Used data from the Portuguese HBSC (Health Behaviour in School-Aged Children) survey, which was conducted by one of the authors who is the national representative of the European Study HBSC, a World Health Organisation collaborative study (Currie, Hurrelmann, Setterbulte, Smith, & Todd, 2000; Matos, Simões, Carvalhosa, Reis & Canha 2000), to examine correlates of depression and anxiety in a large, representative sample of adolescents. The study had four aims: (1) to examine the relationship between feelings of anxiety and depression; (2) to examine the association of positive peer relationships, and anxiety and depression in school-age adolescents; (3) to examine the relationship between health, peer relationships, depression and anxiety; and finally, (4) to assess age and gender differences with regard to the above issues. Measures were constructed of depression, anxiety, peer relationships, and health. Consistent with previous studies, anxiety and depression were found to be significantly correlated. A MANOVA revealed that females and adolescents in grades 8 and 10 were more likely to report high anxiety and/or depressive symptoms. High anxiety and depression in adolescence was associated with poor peer relationships and poorer health. Implications of these results and directions for further research are discussed.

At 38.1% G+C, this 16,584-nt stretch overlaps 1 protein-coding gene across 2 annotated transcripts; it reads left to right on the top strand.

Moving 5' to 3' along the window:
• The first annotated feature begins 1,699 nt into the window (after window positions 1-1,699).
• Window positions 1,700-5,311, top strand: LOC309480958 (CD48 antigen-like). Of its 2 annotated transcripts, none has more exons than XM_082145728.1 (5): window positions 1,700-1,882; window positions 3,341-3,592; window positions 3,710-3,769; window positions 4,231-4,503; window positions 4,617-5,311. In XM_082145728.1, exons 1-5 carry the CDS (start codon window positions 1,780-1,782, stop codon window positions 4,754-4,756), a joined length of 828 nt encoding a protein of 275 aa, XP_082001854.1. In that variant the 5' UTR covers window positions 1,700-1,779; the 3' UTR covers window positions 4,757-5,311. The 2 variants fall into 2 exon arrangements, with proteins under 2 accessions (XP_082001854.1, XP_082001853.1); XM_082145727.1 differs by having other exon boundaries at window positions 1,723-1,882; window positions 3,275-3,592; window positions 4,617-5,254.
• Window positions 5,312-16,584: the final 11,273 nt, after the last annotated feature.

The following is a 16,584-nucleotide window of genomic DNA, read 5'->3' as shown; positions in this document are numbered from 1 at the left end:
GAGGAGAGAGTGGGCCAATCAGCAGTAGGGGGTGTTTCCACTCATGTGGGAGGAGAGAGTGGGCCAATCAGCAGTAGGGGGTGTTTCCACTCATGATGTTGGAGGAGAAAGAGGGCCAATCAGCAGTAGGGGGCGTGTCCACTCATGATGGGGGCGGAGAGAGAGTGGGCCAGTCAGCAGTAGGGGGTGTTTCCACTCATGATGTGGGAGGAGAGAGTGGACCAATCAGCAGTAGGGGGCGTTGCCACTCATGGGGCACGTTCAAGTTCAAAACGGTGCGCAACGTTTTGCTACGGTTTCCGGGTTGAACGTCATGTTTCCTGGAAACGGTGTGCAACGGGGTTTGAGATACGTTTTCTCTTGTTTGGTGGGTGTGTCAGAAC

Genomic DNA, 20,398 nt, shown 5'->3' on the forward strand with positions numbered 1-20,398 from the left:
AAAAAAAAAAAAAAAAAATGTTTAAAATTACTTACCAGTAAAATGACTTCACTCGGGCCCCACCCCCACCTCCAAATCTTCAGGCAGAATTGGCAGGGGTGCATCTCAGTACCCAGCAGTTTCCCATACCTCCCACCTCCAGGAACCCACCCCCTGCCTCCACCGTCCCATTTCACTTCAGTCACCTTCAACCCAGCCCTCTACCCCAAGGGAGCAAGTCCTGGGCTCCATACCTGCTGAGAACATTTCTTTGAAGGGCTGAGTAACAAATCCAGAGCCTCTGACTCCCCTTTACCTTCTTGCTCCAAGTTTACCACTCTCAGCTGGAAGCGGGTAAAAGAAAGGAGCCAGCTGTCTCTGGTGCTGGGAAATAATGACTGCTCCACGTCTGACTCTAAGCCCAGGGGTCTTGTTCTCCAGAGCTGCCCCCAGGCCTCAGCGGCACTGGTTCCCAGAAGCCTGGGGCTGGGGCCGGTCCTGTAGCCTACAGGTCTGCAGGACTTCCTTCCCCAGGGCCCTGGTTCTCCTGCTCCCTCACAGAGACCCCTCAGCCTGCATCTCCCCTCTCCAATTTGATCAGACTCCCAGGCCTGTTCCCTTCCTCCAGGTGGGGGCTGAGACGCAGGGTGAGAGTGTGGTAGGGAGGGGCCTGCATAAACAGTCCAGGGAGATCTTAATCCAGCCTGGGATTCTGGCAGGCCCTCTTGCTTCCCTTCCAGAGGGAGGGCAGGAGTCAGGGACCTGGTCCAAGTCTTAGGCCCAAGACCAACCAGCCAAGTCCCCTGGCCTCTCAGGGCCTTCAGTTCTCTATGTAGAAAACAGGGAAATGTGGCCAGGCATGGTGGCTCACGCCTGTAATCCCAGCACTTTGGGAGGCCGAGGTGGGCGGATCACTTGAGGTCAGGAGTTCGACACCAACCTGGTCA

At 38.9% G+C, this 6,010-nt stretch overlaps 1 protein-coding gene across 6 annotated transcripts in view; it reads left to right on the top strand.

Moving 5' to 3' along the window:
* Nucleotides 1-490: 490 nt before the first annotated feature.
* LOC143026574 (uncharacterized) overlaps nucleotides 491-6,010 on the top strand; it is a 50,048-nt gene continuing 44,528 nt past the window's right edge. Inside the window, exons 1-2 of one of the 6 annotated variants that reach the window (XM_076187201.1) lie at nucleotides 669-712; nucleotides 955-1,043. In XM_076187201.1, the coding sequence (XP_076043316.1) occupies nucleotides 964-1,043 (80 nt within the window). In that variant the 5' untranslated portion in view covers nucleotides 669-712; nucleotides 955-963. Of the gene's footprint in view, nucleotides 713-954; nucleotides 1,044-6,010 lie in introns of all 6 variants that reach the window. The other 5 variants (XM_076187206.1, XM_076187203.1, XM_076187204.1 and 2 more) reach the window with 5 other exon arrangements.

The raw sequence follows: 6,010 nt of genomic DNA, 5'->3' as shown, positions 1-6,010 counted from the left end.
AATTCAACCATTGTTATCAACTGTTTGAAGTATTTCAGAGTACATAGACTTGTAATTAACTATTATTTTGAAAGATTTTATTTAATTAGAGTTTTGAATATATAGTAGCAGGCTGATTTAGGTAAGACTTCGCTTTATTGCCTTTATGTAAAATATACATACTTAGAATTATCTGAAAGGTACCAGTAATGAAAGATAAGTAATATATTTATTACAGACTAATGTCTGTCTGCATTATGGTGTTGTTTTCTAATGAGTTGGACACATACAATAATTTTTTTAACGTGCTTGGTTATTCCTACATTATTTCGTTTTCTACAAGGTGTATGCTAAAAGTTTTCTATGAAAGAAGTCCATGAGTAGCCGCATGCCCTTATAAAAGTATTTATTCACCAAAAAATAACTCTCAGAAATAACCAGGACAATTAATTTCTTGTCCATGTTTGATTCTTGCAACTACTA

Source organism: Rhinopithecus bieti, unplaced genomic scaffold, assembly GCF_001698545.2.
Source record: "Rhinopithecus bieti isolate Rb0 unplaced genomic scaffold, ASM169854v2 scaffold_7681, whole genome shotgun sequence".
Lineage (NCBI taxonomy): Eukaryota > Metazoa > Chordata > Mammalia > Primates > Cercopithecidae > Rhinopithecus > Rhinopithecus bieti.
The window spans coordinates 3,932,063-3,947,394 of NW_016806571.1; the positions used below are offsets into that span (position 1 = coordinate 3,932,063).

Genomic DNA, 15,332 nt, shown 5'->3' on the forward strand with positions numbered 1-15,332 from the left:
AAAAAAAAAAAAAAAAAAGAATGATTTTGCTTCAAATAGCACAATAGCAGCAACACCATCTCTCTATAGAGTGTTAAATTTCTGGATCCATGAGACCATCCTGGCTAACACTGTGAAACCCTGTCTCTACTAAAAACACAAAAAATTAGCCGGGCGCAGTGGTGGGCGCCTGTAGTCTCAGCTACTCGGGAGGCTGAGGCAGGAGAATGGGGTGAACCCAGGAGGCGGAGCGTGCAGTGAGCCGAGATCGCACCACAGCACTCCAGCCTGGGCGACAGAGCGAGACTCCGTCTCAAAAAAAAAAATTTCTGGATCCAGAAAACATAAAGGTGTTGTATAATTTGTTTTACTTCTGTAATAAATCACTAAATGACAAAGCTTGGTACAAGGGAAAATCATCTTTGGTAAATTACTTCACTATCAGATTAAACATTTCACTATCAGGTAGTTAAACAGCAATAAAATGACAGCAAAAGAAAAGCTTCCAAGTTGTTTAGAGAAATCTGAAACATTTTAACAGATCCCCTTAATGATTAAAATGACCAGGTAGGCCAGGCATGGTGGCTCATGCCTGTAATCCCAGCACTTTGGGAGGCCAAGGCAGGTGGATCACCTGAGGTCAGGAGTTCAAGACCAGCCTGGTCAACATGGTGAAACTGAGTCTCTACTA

|Number of pages||12|
|Journal||European Journal of Psychology of Education|
|Publication status||Published - Mar 2003|